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March 23, 2004
Telegraph Can't See Past the Wheelchair

A foolish and ignorant editorial in the normally sensible London Telegraph had me seeing red, and led to a sharp exchange at NRO's The Corner, where they're having trouble analogizing Sheik Yassin. The Corner's Andrew Stuttaford posted this quote with the admonition that the US needed to be saying the same thing:

Whatever Yassin's death was meant to achieve, its symbolism is disastrous for Israel. Did Mr Sharon and his advisers consider how the spectacle of helicopter gunships rocketing an old man in a wheelchair outside his mosque would appear to the world? Did they intend to turn this merchant of death into a victim - the Palestinian equivalent of Leon Klinghoffer?

Of course, this equation of Yassin with Klinghoffer is nothing less than repulsive. Just to remind everyone, Leon Klinghoffer was executed by Palestinian terrorists (aligned with Yassin, if not working directly with him) in the 1980s while taking a cruise in the Mediterranean. He was shot in the head and dumped overboard in front of his wife for no good reason other than his Jewishness. As far as is known, Klinghoffer headed no organization, ordered no mass murders, sent no one to commit suicide bombings; he just wanted to enjoy his retirement. Oh, and one other item: he was confined to a wheelchair.

Yassin, on the other hand, ordered the killings of hundreds of men, women, and children, the maiming of thousands more, and despite the odd eulogies that he's received in the past couple of days, was one of the most radical and bloodthirsty clerics in a region where that's saying something. He preached hate and genocide and did his best to put both into practice. He died in the same manner as his hundreds of victims, although he certainly had a lot more to do with his status as a target than any of his victims did.

Oh, yeah, and he was confined to a wheelchair.

Jonah Goldberg, in a later post, notes his disagreement with Stuttaford:

But if you think it's "well put" or a good idea to compare Yassin to Leon Klinghoffer I think you're way, way, off base. I would very much like to know how that comparison is well put. Klinghoffer was nothing more than an old Jewish man on a cruise. Sheik Yassin was the mastermind of vicious mass-murder. Is there something -- anything -- beyond the apparatus of a wheel chair that makes you think that the two men are similar? If Osama Bin Laden is in a wheelchair when we bomb him, would he be like Leon Klinghoffer too when we kill him? If Stalin was in a wheelchair, does that make him an innocent victim? What strange alchemy does a wheel chair work on a man's soul to absolve him of his crimes?

Unfortunately, it's not the only repulsive analogy at The Corner today. Goldberg, despite his response to Stuttaford, for some reason couldn't resist putting in a reader response comparing Yassin to Jesus Christ:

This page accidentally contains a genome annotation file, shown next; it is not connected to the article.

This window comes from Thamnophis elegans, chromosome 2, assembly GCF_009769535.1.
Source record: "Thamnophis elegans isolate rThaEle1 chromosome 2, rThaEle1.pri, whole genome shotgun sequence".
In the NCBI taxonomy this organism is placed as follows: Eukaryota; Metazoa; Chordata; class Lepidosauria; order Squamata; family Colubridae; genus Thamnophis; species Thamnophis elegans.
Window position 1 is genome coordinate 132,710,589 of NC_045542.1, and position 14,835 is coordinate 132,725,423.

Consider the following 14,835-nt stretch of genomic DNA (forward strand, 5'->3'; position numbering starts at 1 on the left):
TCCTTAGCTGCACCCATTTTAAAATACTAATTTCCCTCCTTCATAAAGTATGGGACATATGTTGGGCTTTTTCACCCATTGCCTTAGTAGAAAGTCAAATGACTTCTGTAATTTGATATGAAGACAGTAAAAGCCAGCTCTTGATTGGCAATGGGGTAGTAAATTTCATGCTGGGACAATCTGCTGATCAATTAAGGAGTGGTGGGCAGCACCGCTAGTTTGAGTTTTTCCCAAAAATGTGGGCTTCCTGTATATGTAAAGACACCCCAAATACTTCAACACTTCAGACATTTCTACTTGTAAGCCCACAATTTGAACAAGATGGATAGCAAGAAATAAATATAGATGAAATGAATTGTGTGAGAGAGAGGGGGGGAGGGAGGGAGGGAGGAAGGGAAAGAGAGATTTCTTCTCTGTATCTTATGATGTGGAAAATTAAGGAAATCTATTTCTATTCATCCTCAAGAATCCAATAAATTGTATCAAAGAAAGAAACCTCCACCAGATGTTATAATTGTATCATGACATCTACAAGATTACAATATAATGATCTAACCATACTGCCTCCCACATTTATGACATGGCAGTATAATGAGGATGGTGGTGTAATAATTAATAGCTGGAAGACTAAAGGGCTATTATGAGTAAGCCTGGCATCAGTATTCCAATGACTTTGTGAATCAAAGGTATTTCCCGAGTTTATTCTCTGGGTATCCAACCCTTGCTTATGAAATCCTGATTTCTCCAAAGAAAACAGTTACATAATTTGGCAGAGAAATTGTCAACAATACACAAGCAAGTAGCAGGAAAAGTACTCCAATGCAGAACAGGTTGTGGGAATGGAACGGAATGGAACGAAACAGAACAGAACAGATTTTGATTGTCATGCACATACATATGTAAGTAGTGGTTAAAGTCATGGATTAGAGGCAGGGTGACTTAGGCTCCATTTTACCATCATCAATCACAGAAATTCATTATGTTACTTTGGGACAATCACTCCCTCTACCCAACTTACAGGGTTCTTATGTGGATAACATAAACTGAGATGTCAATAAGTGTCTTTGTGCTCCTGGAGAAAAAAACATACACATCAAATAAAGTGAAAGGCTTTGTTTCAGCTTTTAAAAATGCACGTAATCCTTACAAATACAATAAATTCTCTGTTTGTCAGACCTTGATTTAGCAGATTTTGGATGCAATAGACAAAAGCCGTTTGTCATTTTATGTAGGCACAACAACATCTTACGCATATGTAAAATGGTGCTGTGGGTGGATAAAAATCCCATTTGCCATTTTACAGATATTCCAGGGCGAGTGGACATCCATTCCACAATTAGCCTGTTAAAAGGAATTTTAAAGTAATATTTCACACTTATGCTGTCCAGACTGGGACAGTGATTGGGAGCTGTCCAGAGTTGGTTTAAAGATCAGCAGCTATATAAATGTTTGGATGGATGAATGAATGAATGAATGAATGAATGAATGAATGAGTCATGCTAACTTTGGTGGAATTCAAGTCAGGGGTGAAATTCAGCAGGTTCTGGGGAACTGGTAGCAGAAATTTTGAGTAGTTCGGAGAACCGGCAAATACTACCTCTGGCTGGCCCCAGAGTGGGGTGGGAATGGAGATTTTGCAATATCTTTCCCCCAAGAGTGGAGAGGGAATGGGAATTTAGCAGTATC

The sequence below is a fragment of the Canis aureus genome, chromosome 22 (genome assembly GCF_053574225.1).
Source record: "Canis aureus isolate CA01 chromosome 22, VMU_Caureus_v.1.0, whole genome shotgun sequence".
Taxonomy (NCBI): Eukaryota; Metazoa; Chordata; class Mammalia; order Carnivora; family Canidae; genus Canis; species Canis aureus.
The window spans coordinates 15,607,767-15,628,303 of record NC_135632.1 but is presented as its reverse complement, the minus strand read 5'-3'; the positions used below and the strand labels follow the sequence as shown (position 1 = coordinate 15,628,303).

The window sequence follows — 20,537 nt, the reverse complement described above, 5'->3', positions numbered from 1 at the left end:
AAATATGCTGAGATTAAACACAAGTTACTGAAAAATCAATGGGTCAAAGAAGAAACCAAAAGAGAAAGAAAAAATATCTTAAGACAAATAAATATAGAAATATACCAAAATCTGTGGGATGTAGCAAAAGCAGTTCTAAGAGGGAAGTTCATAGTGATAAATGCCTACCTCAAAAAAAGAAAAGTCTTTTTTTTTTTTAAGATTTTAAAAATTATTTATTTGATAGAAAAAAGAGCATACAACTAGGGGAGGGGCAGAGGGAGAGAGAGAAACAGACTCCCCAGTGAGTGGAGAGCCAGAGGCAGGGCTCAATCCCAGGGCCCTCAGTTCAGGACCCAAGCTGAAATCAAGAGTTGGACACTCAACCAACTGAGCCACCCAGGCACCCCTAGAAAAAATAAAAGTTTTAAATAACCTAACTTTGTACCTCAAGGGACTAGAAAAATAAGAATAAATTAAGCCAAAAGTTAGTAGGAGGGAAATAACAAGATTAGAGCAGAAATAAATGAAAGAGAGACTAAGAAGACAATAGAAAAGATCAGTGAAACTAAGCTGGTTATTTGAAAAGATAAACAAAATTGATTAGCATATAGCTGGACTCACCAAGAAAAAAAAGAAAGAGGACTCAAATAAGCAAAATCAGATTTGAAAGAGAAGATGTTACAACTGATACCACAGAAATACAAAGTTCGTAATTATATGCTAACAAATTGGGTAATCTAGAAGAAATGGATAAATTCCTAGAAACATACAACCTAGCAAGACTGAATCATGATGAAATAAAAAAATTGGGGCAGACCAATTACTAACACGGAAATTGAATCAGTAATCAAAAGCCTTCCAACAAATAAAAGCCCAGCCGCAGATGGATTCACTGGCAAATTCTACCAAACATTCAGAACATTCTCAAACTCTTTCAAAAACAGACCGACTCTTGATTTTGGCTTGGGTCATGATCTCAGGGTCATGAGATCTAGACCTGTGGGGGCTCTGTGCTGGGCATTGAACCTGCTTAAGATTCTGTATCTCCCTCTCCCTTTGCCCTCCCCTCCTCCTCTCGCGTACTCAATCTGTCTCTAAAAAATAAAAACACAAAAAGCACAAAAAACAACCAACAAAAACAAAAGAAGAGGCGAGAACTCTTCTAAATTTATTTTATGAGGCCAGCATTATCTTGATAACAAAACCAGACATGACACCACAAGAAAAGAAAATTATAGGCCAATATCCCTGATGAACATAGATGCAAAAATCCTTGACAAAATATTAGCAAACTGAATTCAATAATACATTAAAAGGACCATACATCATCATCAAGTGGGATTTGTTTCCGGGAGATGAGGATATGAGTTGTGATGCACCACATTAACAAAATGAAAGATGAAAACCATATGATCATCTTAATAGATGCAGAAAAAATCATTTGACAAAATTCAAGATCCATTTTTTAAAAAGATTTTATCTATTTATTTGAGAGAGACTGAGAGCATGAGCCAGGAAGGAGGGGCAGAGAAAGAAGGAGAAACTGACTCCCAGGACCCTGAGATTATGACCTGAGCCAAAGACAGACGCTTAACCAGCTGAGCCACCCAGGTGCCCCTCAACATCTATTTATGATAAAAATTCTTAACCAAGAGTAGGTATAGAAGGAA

To suggest (no, to claim) that if we can create a democracy in Iraq that will eliminate the reason people in that region support terrorism against us is completely absurd. Did not the Irish in democratic America support the IRA terrorists? Do not the Jews in democratic America (not to mention a lot of non-Jews) support the thuggish tactics of Ariel Sharon (I mean, assassinating the leader of Hamas - that is almost like killing Jesus Christ.)

No, it is most decidedly not like killing Jesus Christ. Perhaps you can make an argument that killing Yassin turned him into a martyr, a role he sought, but to make that analogy is to imply that Yassin was some sort of sacrificial lamb, an innocent slaughtered for the sins of others. Yassin died for his own sins and those that he inspired through his sermons and his direction.

The usually sane and rational folks at The Corner seem to be sipping from the internationalist Kool-Aid this afternoon. I would suggest them getting a king-sized grip on reality and quit fantasizing about the legacy of a bloodthirsty murderer little different from Osama bin Laden except in his ambulatory state.

UPDATE: Stuttaford tries to explain the Telegraph's point and his own, and only digs his hole deeper:

What he is saying, and saying quite clearly, is that the particular circumstances of Yassin's death will allow him to be portrayed, however unfairly, as a Klinghoffer. He and, it should go without saying, I, obviously think that such a comparison is ridiculous - and offensive. The fact that people have now been given the opportunity to make it and, effectively, to thereby try and turn a monster into a "martyr" is further evidence that Sharon may well have made a major mistake. And that, not Yassin's death, is the tragedy.

So what? Using that logic, we can't ever go after leaders of terrorist organizations. That same logical argument could be used if we blew up Osama bin Laden, who is revered throughout the radical Arab world as a hero. His death might motivate thousands of them to join up. But all that means is that we will need to continue to kill the command and control personnel for these organizations, which is exactly what Israel plans on doing. Anything else is a surrender to the maniacs.

Quite simply, I don't give a damn what martyrs they choose to celebrate; they're celebrating murders of women and children regardless. To shy away from taking out the terrorist leaders because their death might make the terrorists madder is a ludicrous position to take. It's a surrender, and it's just a continuation of the defeatist attitudes that brought us 9/11 and brings Israel suicide bombers by the score.

Sphere It Digg! View blog reactions
Posted by Ed Morrissey at March 23, 2004 5:29 PM

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